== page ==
21 MASCOT score between 33 and 80 were manually validated. Validation included examination of the peptide rms (root mean square) mass error and of individual peptide matches. Peptide matches were validated only if at least an ion series of 4 consecutive y ions were matched, in addition to ions belonging to other series. Generally, only proteins matched by at least two peptides were accepted Western blot analysis From 6 to 30 g of proteins issued from the three samples described before were loaded onto a 12% SDS polyacrylamid minigels. Once the migration carried out at constant voltage (200v), proteins were transferred to PVDF membranes using a Novex blot module (Invitrogen, Carlsbad, CA) for 1h45min at fixed voltage (30V) according to the manufacture instruction. After transfer, blotted membranes were soaked overnight in blocking solution with PBS, 0.1% Tween 20 (v/v), 5% milk and 1% BSA (w/v). Anti-human Glycophorin A (Santa Cruz Biotechnology, Santa Cruz, CA) and Anti-human CD47 (Abcam, Cambrige, UK) were both used at a dilution 1:400. The goat anti-rabbit and goat anti-mouse HRP-conjugated antibodies ( Dako, Baar, Switzerland) were both used at a dilution of 1: Subsequent visualization was performed using enhanced chemiluminescence. (ECL) (GE Healthcare, Uppsala, Sweden). The signal was finally captured using X-ray film. 2.4 Electron Microscopy In collaboration with the CME (Electron Microscopy Centre, unil), two samples of EMPs (fresh and 42 days stored) were prepared for electron microscopy. Briefly, few l of each sample were dropped off on a dried lamella beforehand dipped into polylysine solution (Sigma, St-Louis, MO) Fixation was done in glutaraldehyde and post-fixation with Osmium 21

22 tetroxyde (Sigma). Samples were then dehydrated in ethanol and with a CPD 030 critical point dryer (Bal-Tec, Balzers, Liechtenstein) critical-point drying was accomplished under high pressure using liquid carbon dioxide as an exchange fluid. Samples were finally coated with ~15 nm of platinum in a MED-010 high-vacuum sputter coater (Bal-Tec) and ready for the scanning electron microscope (SEM). The SEM used is a JEOL-JSM-6300F ( JEOL, Tokyo, Japan). 22

23 3 Results and discussion 3.1 Flow cytometry Count of microparticles In order to count EMPs, TruCount TM tubes (BD Biosciences) were used. Those tubes contain a precise number of fluorescent beads and allow us to compare measured numbers of EMPs between samples. They are generally used for determining absolute counts of leukocytes in bloods products. Double staining of EMPs was done to avoid as much as possible false positives and artefacts. For EMPs counts, FACS gates and setting were performed as described in figure 5. Figure 5 : Representative flow cytometric plots of erythrocytes EMPs stained with conjugated FITC Anti-CD47 and conjugated PE Anti-Glycophorin A. FSC-H and SSC-H for forward and side scatter parameters allow to measure respectively size and granularity (or general shape). (A) Region R1 and R2 represents EMPs and TruCount beads respectively in a FSC. (B) Region R3 represents region R2 events in a two fluorescence dot plot (FL1-H/FL2-H), to wit TruCount beads without any artefact. Region R3 was used to count the 5000 beads. (C) Region R4 represents region R1 events in a two fluorescence dot plot, FL1-H corresponding to FITC anti-cd47 stained events and FL2-H l corresponding to PE anti-glycophorin A stained events. Namely, R4 region represents double stained EMPs. (D) With the same FACS adjustments, beads of 1 µm and 2 µm in diameters used for setting are shown. 23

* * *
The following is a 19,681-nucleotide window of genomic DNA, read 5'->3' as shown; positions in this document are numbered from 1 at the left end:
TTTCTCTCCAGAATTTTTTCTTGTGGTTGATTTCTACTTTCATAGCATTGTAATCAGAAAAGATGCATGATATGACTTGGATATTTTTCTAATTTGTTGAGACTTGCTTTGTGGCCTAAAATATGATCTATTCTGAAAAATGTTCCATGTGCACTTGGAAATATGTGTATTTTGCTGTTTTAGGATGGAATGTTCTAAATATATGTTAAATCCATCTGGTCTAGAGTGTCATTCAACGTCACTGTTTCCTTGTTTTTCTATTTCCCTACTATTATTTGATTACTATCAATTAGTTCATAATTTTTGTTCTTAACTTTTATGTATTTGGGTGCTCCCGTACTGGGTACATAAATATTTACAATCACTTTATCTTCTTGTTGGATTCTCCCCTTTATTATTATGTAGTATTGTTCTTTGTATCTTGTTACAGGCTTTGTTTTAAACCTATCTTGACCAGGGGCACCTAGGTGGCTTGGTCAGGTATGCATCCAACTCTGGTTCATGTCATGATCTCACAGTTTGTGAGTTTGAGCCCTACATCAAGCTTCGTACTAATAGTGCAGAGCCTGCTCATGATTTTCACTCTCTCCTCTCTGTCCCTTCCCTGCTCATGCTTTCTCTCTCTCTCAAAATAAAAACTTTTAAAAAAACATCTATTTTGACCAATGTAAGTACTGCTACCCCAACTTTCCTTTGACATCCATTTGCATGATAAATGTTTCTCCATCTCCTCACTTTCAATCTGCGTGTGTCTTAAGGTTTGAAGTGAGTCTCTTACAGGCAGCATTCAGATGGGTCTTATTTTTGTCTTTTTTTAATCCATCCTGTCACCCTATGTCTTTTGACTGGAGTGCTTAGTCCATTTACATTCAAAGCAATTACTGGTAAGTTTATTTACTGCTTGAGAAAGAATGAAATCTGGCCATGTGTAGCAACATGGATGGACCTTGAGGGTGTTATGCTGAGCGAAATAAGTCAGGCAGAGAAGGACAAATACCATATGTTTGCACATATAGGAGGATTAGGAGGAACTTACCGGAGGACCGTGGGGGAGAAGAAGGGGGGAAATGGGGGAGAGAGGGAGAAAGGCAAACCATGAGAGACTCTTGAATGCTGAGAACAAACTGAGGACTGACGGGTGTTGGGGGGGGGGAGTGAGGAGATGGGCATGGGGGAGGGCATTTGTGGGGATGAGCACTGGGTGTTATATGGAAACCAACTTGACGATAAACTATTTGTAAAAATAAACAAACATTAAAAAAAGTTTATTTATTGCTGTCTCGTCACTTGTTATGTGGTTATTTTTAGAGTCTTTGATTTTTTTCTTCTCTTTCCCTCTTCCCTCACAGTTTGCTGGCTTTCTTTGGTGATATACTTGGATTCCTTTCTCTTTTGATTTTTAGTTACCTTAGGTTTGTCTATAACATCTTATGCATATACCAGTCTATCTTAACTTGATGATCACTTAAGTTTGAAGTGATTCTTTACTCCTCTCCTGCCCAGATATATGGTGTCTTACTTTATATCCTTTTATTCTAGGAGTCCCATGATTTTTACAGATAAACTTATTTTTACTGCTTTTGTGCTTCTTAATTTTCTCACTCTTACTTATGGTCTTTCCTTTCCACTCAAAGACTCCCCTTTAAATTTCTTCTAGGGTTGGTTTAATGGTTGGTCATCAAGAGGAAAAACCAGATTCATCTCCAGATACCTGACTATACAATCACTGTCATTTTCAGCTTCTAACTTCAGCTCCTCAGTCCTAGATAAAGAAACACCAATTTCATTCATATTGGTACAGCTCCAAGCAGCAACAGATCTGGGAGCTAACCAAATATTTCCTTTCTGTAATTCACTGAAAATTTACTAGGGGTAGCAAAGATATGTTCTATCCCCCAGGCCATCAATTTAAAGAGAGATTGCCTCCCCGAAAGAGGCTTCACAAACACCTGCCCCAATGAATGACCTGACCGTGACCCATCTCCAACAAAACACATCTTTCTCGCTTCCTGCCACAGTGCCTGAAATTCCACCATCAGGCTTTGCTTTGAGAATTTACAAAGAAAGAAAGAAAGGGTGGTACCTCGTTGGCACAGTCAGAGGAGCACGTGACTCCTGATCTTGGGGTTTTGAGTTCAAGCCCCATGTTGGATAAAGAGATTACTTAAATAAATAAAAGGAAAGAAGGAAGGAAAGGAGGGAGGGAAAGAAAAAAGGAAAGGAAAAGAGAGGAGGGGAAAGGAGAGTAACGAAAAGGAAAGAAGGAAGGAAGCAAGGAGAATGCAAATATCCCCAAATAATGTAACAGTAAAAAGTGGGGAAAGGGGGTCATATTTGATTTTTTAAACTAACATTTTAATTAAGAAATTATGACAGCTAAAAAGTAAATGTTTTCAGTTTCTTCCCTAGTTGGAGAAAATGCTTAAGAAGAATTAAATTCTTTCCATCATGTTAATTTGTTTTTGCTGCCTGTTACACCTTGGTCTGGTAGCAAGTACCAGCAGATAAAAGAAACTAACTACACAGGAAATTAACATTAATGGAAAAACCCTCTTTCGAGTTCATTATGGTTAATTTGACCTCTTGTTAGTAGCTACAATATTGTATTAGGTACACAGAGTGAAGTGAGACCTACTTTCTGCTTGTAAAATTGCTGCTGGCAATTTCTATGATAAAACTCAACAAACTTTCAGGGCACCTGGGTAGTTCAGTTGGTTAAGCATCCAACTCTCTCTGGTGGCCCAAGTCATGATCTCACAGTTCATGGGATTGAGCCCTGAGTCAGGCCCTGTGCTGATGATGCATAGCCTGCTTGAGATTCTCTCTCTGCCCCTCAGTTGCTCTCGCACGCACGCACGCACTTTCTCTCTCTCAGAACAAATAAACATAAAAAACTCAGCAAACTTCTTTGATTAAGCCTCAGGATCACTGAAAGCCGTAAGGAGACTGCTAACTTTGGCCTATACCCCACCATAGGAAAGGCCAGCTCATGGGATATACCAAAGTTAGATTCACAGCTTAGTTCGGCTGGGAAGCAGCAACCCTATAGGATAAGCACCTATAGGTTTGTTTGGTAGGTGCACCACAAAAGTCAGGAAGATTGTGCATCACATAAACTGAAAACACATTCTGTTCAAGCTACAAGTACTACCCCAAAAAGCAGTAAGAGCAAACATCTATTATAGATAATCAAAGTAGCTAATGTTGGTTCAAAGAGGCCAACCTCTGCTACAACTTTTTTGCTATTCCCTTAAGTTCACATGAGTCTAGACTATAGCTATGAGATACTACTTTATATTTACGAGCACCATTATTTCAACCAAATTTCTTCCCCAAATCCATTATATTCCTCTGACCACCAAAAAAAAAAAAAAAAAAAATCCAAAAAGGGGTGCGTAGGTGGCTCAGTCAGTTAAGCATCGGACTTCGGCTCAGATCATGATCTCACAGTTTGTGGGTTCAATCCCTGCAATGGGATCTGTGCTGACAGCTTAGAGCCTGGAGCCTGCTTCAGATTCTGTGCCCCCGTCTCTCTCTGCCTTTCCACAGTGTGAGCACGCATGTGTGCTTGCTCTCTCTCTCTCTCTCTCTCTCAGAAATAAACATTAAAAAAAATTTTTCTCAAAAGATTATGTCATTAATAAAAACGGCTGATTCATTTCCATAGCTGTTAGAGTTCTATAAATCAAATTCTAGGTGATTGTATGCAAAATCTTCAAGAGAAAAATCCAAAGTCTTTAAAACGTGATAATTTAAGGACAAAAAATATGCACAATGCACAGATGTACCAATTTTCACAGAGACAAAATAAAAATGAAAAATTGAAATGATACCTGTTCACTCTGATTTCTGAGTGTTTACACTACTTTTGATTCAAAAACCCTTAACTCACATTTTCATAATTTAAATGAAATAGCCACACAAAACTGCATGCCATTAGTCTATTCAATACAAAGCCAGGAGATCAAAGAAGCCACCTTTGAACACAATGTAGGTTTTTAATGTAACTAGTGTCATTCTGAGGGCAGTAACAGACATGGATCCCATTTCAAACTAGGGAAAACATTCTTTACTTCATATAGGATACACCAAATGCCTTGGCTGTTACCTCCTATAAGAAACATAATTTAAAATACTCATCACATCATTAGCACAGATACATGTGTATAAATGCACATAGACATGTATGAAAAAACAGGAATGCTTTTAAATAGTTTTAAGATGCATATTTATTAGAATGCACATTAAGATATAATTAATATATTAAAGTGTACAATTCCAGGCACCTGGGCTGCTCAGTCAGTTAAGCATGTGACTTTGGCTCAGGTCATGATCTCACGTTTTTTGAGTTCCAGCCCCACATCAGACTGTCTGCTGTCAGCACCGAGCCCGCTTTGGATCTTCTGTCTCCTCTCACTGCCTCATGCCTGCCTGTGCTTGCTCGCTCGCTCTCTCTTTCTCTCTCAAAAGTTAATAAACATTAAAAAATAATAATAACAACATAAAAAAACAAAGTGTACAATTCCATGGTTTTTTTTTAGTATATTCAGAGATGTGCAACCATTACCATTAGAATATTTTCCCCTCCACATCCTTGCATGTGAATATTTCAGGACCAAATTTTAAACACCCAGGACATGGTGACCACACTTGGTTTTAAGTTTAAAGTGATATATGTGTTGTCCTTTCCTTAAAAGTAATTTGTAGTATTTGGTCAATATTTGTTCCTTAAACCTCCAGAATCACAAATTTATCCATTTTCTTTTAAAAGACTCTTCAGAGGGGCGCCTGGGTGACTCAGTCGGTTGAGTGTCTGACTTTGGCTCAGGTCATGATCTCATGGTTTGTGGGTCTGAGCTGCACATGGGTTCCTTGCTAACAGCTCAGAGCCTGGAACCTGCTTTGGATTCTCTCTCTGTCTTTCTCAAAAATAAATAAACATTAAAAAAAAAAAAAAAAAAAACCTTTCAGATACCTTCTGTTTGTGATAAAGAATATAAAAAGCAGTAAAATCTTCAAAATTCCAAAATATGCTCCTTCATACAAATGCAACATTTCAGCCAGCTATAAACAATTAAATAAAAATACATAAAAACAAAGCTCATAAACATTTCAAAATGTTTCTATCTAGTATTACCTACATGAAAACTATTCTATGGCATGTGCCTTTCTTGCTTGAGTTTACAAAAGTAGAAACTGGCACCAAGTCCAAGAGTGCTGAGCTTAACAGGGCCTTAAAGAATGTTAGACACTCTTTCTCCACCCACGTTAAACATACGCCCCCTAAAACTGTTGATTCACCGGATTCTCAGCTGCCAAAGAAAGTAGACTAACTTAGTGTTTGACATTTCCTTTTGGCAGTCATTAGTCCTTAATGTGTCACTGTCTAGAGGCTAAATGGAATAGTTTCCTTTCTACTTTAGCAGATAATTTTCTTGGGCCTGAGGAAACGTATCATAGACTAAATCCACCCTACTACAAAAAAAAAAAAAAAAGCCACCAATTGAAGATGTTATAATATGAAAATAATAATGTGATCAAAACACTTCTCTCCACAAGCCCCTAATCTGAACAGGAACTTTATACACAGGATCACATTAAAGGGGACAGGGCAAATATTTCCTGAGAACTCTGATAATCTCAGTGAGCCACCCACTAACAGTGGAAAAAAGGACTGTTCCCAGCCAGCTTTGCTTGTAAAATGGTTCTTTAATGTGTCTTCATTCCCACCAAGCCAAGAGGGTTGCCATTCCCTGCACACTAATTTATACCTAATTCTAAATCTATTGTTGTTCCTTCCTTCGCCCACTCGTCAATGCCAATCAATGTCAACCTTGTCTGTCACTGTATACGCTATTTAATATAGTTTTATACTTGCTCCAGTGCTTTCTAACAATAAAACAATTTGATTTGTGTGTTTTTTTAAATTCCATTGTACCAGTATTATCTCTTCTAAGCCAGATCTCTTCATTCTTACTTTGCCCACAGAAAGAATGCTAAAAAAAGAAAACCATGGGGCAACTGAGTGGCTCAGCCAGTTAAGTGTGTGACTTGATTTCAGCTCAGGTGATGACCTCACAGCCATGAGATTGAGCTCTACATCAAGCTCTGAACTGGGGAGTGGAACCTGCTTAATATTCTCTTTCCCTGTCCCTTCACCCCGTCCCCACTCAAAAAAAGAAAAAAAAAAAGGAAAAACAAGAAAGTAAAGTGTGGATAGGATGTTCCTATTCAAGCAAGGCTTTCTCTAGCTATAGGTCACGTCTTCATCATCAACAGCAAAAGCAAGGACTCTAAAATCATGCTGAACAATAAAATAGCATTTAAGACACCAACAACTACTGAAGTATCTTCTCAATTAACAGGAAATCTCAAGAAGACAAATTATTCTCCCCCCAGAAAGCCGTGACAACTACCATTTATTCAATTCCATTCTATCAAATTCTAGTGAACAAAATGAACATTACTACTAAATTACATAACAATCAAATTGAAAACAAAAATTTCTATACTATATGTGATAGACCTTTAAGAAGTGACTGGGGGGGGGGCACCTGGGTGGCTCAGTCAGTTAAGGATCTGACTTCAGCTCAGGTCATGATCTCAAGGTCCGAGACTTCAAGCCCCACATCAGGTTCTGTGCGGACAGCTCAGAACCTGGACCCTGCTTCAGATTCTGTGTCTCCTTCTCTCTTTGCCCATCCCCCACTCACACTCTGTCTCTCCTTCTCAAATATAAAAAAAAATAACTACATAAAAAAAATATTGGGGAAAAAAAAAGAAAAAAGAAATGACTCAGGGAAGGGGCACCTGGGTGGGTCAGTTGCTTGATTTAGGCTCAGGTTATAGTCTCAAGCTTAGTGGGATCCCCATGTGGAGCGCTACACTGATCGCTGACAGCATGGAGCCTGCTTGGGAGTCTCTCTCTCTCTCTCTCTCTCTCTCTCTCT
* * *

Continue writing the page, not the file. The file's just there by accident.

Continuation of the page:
24 With an aim to calculate the coefficient of variation, reproducibility tests were done. With the same sample of EMPs prepared as mentioned before, double staining with anti-cd47 and anti-glycophorin A was done and FACS was then used to count numbers of double positive EMPs counted for 5000 Trucount beads. The all process was separately repeated 5 times with the same sample of EMPs from fresh EC, and 5 times with the same sample of EMPs from 42 days stored EC. Result was a coefficient of variation of ~2.3% (Table 4). Table 4 : Sample from EC, double stained. Numbers of EMPs is presented in relation to 5000 trucount beads counted. Each measure was done separately from the other one. Increase between fresh and 42 days old sample is statistically significant with paired t-test ( P = < 0.001) Day 0 Day Mean Standard deviation Coefficient of variation % % Once reproducibility demonstrated, we compared the number of EMPs from the same fresh and 42 days stored EC. Comparison was done on EMPs samples from 6 different EC. EMPs were also double stained with Anti-CD47 and Anti-Glycophorin A, and number of double positive EMPs were counted with FACS for 5000 TruCount beads. Process was done twice for each sample, and the mean of two measures was chosen for result. Increase of EMPs was observed in all cases. Measured numbers of EMPs are from to in samples from fresh EC, while they are from to in samples from 42 days stored EC (Table 5). 24